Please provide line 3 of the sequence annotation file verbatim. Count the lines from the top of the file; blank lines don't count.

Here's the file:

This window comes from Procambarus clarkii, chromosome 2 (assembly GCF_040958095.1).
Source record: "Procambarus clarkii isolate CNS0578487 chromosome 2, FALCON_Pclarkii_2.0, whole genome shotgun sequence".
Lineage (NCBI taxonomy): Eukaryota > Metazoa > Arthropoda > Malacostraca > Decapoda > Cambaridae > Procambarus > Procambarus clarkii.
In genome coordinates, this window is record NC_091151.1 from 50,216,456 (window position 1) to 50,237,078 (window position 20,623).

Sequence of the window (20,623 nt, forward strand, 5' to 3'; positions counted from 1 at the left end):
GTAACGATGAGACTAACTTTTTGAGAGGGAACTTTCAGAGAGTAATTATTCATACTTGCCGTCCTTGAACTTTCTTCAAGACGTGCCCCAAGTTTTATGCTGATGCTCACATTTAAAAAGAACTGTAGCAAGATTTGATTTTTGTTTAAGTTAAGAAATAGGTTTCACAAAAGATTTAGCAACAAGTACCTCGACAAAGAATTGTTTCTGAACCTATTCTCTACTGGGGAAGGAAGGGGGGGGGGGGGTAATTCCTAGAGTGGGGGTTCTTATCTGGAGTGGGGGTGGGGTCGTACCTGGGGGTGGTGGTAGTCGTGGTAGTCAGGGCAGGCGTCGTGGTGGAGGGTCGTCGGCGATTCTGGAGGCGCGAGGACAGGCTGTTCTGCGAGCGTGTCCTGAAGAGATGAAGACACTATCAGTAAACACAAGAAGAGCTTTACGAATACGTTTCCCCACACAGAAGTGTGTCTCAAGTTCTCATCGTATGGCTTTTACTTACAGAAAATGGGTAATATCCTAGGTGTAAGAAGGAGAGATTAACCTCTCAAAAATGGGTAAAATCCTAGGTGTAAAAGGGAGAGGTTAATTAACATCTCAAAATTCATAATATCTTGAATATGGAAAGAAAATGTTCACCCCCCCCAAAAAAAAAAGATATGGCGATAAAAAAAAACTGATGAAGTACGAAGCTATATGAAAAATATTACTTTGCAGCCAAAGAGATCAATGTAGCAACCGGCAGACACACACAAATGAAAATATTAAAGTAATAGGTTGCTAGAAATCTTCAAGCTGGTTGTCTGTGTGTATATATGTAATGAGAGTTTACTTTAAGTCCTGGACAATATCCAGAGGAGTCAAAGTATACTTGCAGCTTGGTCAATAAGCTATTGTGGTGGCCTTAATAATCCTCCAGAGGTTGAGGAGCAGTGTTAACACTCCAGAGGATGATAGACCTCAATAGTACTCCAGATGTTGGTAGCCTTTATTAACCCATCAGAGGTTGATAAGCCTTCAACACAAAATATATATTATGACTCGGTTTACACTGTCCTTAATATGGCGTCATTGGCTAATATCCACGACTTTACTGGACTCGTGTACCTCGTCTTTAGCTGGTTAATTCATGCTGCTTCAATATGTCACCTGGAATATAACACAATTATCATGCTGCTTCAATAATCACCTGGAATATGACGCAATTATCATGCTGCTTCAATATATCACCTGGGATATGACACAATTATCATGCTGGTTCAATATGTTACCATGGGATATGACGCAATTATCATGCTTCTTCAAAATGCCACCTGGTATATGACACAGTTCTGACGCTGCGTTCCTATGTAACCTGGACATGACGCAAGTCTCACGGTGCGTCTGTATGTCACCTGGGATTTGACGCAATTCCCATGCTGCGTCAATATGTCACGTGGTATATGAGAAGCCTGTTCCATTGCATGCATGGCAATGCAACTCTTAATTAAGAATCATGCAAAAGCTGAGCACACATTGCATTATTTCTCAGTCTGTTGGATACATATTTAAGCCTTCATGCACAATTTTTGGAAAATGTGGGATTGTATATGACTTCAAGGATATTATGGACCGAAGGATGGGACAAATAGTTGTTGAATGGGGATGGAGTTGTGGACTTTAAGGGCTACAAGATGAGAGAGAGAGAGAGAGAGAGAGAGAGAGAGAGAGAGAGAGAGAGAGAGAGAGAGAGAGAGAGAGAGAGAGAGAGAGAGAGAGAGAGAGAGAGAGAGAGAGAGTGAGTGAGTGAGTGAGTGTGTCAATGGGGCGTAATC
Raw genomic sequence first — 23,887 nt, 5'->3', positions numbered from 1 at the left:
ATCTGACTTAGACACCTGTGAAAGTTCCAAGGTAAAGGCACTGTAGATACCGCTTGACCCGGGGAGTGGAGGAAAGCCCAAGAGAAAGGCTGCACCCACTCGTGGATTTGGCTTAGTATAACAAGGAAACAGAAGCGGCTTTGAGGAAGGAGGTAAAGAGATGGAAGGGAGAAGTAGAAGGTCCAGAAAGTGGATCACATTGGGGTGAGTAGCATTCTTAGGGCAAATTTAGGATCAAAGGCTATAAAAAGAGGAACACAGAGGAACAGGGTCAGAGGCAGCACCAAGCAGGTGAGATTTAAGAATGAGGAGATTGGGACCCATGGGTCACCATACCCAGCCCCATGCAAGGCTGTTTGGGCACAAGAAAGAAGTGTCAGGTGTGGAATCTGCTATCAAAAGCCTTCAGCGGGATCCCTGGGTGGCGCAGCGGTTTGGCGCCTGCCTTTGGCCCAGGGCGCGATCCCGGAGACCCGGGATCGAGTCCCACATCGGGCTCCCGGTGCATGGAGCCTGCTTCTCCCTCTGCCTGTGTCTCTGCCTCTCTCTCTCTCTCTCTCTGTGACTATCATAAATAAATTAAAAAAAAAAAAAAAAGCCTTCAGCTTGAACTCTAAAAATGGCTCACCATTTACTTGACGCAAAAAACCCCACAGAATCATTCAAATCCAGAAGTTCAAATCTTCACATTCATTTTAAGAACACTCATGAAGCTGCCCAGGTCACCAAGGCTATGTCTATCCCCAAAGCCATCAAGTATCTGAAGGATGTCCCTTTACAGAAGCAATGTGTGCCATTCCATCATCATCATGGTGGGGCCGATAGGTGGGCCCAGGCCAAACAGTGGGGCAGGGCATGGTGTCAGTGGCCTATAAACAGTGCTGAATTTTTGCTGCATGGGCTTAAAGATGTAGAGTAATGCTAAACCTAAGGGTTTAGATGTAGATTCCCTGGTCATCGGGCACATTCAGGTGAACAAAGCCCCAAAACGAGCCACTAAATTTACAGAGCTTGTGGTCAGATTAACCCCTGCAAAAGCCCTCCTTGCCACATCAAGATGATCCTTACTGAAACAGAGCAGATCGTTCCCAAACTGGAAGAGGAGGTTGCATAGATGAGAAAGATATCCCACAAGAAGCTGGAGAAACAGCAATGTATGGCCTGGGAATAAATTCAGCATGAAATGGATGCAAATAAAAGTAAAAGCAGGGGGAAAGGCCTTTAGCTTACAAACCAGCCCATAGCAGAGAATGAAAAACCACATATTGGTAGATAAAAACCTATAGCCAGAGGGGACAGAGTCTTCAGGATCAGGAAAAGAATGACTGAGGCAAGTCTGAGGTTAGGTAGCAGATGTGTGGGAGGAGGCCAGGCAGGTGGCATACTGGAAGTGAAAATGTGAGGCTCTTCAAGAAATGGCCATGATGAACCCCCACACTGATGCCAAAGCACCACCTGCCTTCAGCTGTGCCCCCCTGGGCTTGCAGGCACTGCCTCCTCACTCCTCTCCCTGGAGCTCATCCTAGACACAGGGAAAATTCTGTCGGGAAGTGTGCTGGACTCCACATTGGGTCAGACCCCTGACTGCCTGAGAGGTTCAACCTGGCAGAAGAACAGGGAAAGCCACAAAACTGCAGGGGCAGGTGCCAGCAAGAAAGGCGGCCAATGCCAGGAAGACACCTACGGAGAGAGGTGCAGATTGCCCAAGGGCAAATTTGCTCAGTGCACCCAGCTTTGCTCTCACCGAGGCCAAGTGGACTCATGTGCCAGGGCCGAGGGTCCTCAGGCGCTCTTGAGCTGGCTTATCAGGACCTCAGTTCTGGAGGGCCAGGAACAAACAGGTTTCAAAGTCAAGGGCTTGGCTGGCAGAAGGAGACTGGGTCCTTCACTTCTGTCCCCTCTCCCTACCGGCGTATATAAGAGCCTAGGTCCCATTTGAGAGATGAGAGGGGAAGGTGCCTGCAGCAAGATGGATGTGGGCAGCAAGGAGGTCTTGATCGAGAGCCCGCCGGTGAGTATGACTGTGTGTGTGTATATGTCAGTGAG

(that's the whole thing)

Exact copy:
Lineage (NCBI taxonomy): Eukaryota > Metazoa > Arthropoda > Malacostraca > Decapoda > Cambaridae > Procambarus > Procambarus clarkii.